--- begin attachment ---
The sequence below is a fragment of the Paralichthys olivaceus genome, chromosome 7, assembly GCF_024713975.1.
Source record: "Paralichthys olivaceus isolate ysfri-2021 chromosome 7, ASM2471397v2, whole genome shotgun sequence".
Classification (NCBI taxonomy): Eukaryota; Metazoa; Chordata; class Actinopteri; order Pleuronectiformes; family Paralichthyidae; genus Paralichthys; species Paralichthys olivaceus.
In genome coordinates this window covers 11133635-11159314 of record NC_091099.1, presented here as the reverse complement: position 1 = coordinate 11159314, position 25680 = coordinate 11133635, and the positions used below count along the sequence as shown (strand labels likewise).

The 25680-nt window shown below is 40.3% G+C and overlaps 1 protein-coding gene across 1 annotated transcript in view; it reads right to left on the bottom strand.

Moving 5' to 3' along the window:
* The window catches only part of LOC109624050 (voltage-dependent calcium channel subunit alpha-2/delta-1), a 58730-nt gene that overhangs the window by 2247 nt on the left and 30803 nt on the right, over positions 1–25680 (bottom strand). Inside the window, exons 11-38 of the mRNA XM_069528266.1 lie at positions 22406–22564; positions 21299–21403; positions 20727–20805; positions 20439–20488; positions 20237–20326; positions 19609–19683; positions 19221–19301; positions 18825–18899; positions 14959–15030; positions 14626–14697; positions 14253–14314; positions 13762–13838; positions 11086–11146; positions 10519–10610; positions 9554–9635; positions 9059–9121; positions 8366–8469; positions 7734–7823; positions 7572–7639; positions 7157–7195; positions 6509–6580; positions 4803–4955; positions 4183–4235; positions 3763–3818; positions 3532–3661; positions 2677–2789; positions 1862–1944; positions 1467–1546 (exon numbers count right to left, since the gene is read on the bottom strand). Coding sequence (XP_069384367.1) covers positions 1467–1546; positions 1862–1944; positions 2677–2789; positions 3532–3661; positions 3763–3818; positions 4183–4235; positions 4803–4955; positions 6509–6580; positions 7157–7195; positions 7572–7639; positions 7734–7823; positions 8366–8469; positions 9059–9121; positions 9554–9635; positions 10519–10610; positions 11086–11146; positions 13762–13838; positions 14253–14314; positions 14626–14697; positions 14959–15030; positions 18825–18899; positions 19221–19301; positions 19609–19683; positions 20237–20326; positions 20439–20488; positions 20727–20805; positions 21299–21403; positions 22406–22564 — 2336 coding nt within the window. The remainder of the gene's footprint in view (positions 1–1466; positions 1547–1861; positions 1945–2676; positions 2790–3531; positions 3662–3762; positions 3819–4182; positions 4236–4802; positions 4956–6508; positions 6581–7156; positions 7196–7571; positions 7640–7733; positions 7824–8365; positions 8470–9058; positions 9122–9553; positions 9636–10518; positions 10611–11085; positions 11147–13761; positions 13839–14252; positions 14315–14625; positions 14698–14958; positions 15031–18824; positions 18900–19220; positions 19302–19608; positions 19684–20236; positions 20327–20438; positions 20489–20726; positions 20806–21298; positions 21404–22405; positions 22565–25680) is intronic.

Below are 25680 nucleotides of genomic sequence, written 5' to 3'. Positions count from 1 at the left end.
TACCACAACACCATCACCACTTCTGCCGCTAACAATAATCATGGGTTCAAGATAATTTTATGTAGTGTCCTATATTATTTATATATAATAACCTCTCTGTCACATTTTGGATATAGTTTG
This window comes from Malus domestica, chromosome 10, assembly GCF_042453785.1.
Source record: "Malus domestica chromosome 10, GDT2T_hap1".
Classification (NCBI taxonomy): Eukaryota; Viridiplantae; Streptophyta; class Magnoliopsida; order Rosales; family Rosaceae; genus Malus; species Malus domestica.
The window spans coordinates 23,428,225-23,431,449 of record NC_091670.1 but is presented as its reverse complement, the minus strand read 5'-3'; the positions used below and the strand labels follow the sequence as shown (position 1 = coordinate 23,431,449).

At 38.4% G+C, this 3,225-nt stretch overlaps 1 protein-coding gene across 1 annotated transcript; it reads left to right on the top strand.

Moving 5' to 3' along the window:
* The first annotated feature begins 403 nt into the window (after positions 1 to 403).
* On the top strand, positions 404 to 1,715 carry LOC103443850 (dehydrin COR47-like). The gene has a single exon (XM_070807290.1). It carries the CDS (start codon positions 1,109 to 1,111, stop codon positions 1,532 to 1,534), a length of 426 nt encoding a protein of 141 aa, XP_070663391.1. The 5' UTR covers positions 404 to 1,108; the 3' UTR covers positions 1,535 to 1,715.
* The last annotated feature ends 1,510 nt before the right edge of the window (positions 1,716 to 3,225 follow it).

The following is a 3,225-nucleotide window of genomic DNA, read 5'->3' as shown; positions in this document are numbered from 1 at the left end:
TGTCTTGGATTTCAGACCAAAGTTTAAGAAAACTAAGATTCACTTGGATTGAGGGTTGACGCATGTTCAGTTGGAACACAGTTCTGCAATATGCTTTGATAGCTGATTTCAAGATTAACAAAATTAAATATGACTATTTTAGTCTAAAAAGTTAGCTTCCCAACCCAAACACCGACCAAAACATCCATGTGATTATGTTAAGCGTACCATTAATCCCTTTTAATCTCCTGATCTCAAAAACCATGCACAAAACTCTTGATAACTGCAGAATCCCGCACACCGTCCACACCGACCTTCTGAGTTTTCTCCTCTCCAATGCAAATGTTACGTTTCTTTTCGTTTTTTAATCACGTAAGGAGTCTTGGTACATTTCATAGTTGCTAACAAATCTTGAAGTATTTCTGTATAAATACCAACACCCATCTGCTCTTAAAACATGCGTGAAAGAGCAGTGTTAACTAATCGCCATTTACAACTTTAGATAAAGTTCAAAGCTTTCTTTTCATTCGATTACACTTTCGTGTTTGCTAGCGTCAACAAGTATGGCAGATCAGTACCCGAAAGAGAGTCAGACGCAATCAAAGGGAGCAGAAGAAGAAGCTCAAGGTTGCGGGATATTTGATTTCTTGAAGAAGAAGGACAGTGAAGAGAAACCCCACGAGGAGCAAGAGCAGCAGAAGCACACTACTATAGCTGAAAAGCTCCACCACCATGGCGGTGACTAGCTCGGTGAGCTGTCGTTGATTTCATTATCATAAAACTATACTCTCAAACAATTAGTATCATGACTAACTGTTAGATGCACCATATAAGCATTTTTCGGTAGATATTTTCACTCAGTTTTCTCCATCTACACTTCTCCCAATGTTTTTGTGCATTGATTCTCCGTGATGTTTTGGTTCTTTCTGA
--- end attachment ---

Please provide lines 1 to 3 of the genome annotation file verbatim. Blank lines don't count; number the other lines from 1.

The sequence below is a fragment of the Paralichthys olivaceus genome, chromosome 7, assembly GCF_024713975.1.
Source record: "Paralichthys olivaceus isolate ysfri-2021 chromosome 7, ASM2471397v2, whole genome shotgun sequence".
Classification (NCBI taxonomy): Eukaryota; Metazoa; Chordata; class Actinopteri; order Pleuronectiformes; family Paralichthyidae; genus Paralichthys; species Paralichthys olivaceus.